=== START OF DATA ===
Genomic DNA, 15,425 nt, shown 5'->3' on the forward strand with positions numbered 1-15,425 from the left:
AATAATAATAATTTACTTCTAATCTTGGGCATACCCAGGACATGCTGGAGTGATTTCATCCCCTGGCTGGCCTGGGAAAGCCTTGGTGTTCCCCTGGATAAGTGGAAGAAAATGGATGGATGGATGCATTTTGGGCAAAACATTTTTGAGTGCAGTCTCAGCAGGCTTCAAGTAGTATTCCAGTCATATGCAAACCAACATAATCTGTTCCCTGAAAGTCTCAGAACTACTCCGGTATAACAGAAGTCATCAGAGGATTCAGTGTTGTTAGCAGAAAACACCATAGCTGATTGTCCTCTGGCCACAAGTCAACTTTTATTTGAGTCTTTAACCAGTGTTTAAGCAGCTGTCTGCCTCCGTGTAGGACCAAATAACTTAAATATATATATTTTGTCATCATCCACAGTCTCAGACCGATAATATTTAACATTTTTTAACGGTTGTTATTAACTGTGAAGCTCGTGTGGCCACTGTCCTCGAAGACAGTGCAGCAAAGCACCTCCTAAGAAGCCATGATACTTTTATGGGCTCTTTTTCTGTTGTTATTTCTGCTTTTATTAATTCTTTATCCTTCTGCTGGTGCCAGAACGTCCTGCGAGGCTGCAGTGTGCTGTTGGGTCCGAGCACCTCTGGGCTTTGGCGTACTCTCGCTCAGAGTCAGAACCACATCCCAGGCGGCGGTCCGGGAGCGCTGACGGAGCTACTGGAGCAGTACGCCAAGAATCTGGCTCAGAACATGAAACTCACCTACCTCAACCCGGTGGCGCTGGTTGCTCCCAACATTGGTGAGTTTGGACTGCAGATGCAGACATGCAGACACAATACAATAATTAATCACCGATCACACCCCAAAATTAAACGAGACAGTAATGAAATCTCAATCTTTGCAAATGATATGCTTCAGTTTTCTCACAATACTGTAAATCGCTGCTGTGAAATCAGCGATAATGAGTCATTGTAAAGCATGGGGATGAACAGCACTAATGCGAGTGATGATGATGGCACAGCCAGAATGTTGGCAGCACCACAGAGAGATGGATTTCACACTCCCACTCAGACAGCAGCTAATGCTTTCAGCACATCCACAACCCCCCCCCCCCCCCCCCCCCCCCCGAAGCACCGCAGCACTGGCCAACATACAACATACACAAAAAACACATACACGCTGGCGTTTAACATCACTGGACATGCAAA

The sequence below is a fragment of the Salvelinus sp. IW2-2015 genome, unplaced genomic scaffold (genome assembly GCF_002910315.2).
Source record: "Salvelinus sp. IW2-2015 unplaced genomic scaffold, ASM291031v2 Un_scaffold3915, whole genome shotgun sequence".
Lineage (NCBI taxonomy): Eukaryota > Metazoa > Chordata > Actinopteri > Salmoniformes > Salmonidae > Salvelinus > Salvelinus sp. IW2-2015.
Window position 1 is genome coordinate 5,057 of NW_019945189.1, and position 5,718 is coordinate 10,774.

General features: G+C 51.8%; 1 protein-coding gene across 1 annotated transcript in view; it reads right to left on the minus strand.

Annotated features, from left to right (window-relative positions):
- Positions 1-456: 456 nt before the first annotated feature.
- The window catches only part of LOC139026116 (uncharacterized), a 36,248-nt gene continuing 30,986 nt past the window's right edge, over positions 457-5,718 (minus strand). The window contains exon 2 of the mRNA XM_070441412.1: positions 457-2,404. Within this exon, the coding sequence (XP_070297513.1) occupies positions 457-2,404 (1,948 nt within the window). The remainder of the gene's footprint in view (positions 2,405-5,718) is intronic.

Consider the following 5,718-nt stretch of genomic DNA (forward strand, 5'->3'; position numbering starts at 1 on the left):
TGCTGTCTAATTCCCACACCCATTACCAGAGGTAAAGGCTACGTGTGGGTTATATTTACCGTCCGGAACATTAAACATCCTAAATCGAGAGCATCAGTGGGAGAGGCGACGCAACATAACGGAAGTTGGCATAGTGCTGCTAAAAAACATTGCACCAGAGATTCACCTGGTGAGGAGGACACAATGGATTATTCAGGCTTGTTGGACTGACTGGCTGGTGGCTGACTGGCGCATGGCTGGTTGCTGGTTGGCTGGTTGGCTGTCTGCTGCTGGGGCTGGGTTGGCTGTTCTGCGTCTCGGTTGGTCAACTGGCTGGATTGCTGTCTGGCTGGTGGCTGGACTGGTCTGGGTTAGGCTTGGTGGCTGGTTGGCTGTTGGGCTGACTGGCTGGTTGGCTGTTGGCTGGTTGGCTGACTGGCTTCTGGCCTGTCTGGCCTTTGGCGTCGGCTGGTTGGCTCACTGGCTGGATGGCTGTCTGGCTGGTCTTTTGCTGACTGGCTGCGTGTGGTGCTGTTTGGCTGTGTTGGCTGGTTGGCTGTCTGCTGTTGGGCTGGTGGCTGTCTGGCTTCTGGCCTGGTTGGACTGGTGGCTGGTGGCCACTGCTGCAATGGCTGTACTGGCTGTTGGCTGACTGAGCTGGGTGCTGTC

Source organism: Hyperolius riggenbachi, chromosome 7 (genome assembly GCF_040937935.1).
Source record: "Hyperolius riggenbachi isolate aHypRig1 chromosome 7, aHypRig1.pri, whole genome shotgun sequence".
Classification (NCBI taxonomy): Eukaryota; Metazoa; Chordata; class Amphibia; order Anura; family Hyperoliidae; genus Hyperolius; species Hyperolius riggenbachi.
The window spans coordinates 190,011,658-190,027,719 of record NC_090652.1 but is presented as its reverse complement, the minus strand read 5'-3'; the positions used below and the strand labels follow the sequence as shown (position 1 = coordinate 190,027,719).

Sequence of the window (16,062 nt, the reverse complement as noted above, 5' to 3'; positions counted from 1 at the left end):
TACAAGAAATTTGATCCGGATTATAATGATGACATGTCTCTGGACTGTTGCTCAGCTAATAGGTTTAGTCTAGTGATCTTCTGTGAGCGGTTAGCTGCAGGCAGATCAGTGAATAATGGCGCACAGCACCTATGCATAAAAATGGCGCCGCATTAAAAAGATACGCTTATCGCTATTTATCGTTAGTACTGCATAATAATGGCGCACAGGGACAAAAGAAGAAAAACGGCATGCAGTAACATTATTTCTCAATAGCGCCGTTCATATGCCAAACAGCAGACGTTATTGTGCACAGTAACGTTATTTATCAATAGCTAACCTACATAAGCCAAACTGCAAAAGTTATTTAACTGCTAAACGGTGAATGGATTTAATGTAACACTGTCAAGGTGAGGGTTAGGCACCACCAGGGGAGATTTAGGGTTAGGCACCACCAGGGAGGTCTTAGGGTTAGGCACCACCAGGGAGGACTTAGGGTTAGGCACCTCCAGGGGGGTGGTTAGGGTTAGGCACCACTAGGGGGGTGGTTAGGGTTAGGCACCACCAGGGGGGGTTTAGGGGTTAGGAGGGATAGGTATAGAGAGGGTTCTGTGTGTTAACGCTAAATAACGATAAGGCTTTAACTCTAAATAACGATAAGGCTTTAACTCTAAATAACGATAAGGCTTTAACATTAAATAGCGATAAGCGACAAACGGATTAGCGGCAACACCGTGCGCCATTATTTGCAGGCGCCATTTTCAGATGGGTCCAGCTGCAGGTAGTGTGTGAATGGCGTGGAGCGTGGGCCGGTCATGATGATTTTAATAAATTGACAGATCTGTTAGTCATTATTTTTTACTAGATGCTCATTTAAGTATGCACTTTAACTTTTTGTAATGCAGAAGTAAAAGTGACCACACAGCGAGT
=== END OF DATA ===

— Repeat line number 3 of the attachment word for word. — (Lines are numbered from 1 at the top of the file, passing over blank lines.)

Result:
The sequence below is a fragment of the Salvelinus sp. IW2-2015 genome, unplaced genomic scaffold (genome assembly GCF_002910315.2).